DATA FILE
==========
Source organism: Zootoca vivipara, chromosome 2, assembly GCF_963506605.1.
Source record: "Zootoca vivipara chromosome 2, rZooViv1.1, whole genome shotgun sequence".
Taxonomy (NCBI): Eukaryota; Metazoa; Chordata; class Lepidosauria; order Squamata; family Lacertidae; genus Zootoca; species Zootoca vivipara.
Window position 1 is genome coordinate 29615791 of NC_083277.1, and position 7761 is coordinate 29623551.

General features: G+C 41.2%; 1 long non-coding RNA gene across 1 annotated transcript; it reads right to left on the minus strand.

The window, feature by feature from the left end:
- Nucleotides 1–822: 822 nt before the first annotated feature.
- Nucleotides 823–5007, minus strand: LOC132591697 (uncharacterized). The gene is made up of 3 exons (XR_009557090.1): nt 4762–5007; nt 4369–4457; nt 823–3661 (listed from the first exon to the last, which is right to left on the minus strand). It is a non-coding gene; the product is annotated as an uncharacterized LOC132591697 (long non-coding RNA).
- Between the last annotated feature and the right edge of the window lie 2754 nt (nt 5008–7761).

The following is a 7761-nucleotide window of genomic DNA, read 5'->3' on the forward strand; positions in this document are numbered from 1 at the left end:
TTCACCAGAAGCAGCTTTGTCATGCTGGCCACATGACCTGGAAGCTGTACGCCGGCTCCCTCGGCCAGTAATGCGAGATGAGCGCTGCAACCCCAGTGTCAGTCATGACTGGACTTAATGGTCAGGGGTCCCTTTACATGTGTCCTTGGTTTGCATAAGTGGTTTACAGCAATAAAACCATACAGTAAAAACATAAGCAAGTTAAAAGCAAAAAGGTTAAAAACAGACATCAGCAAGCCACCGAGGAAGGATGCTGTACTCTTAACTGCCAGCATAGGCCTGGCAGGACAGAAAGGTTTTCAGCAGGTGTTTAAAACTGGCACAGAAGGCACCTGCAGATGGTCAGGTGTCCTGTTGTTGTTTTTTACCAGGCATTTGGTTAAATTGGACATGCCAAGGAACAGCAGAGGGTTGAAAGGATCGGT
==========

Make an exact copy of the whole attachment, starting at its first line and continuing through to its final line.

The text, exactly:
Source organism: Zootoca vivipara, chromosome 2, assembly GCF_963506605.1.
Source record: "Zootoca vivipara chromosome 2, rZooViv1.1, whole genome shotgun sequence".
Taxonomy (NCBI): Eukaryota; Metazoa; Chordata; class Lepidosauria; order Squamata; family Lacertidae; genus Zootoca; species Zootoca vivipara.
Window position 1 is genome coordinate 29615791 of NC_083277.1, and position 7761 is coordinate 29623551.

General features: G+C 41.2%; 1 long non-coding RNA gene across 1 annotated transcript; it reads right to left on the minus strand.

The window, feature by feature from the left end:
- Nucleotides 1–822: 822 nt before the first annotated feature.
- Nucleotides 823–5007, minus strand: LOC132591697 (uncharacterized). The gene is made up of 3 exons (XR_009557090.1): nt 4762–5007; nt 4369–4457; nt 823–3661 (listed from the first exon to the last, which is right to left on the minus strand). It is a non-coding gene; the product is annotated as an uncharacterized LOC132591697 (long non-coding RNA).
- Between the last annotated feature and the right edge of the window lie 2754 nt (nt 5008–7761).

The following is a 7761-nucleotide window of genomic DNA, read 5'->3' on the forward strand; positions in this document are numbered from 1 at the left end:
TTCACCAGAAGCAGCTTTGTCATGCTGGCCACATGACCTGGAAGCTGTACGCCGGCTCCCTCGGCCAGTAATGCGAGATGAGCGCTGCAACCCCAGTGTCAGTCATGACTGGACTTAATGGTCAGGGGTCCCTTTACATGTGTCCTTGGTTTGCATAAGTGGTTTACAGCAATAAAACCATACAGTAAAAACATAAGCAAGTTAAAAGCAAAAAGGTTAAAAACAGACATCAGCAAGCCACCGAGGAAGGATGCTGTACTCTTAACTGCCAGCATAGGCCTGGCAGGACAGAAAGGTTTTCAGCAGGTGTTTAAAACTGGCACAGAAGGCACCTGCAGATGGTCAGGTGTCCTGTTGTTGTTTTTTACCAGGCATTTGGTTAAATTGGACATGCCAAGGAACAGCAGAGGGTTGAAAGGATCGGT